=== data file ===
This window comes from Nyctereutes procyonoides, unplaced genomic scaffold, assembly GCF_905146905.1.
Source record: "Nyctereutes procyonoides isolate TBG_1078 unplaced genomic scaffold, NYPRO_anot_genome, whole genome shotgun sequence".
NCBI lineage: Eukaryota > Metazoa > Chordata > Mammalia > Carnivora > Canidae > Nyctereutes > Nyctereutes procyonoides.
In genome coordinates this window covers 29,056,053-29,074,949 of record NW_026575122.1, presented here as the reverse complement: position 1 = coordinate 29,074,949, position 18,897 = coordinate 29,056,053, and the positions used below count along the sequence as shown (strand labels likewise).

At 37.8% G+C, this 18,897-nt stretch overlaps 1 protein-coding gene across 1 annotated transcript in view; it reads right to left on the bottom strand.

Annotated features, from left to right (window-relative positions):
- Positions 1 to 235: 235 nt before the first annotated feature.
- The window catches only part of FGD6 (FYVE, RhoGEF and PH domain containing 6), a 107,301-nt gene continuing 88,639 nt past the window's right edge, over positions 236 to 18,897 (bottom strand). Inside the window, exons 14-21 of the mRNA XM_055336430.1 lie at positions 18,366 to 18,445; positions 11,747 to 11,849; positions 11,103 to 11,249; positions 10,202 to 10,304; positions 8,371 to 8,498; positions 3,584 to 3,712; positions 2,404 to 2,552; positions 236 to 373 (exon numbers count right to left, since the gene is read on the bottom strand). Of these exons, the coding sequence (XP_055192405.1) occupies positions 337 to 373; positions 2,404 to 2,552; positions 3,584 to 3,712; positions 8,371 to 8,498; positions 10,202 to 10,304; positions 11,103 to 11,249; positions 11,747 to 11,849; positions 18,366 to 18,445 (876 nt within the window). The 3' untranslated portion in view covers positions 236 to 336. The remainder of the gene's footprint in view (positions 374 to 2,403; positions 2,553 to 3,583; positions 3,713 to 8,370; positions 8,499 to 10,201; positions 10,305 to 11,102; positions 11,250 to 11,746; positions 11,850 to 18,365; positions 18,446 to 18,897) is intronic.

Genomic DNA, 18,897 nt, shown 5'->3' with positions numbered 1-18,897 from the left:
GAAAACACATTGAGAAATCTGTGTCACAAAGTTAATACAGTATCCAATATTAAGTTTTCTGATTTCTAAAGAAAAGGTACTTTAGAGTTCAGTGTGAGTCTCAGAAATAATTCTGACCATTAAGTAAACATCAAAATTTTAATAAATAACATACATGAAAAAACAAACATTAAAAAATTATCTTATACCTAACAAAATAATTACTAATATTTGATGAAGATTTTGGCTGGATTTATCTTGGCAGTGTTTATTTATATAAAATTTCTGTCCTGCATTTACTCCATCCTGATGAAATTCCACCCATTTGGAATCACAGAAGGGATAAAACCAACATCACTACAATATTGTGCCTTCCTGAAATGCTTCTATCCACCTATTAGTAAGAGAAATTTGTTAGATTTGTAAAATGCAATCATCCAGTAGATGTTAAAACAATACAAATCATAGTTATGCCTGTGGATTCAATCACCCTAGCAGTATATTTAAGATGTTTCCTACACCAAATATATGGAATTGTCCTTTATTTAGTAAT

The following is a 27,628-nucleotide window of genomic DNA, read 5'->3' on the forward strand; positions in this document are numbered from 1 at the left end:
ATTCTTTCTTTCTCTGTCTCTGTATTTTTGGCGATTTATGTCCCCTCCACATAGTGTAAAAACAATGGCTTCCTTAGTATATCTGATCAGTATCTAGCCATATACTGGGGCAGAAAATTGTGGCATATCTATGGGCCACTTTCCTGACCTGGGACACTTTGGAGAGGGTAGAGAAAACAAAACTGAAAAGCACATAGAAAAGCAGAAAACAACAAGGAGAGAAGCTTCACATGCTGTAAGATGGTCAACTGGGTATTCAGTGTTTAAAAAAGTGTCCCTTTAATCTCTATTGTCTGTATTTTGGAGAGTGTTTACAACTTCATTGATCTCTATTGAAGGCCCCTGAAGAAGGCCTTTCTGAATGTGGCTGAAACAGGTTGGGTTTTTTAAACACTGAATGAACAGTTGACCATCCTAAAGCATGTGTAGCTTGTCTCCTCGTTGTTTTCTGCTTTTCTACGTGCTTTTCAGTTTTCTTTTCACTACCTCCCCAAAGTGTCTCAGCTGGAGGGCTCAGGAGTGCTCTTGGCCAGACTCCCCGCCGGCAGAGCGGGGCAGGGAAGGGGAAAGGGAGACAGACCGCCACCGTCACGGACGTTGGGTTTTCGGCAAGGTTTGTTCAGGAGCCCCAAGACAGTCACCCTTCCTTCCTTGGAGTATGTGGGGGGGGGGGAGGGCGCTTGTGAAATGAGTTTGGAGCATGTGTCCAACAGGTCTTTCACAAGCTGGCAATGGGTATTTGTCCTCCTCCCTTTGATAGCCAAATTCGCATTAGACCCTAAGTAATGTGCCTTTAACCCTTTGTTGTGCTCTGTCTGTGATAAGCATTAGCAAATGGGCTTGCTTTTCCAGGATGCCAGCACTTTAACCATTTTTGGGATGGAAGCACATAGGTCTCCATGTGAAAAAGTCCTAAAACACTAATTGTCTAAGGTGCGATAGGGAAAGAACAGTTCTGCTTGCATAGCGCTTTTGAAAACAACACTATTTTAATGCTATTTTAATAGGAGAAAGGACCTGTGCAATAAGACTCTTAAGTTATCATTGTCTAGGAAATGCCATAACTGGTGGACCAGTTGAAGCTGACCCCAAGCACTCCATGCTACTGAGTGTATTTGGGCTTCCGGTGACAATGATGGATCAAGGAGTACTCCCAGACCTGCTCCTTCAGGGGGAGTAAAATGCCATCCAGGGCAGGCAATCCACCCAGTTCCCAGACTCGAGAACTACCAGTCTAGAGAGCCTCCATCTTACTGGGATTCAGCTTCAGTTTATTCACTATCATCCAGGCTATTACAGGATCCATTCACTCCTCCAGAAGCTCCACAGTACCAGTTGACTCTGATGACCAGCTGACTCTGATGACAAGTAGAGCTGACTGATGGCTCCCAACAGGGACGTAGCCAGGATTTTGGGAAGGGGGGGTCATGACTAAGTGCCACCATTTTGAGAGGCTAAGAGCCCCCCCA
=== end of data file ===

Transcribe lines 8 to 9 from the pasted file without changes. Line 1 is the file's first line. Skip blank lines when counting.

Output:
- The window catches only part of FGD6 (FYVE, RhoGEF and PH domain containing 6), a 107,301-nt gene continuing 88,639 nt past the window's right edge, over positions 236 to 18,897 (bottom strand). Inside the window, exons 14-21 of the mRNA XM_055336430.1 lie at positions 18,366 to 18,445; positions 11,747 to 11,849; positions 11,103 to 11,249; positions 10,202 to 10,304; positions 8,371 to 8,498; positions 3,584 to 3,712; positions 2,404 to 2,552; positions 236 to 373 (exon numbers count right to left, since the gene is read on the bottom strand). Of these exons, the coding sequence (XP_055192405.1) occupies positions 337 to 373; positions 2,404 to 2,552; positions 3,584 to 3,712; positions 8,371 to 8,498; positions 10,202 to 10,304; positions 11,103 to 11,249; positions 11,747 to 11,849; positions 18,366 to 18,445 (876 nt within the window). The 3' untranslated portion in view covers positions 236 to 336. The remainder of the gene's footprint in view (positions 374 to 2,403; positions 2,553 to 3,583; positions 3,713 to 8,370; positions 8,499 to 10,201; positions 10,305 to 11,102; positions 11,250 to 11,746; positions 11,850 to 18,365; positions 18,446 to 18,897) is intronic.

Genomic DNA, 18,897 nt, shown 5'->3' with positions numbered 1-18,897 from the left: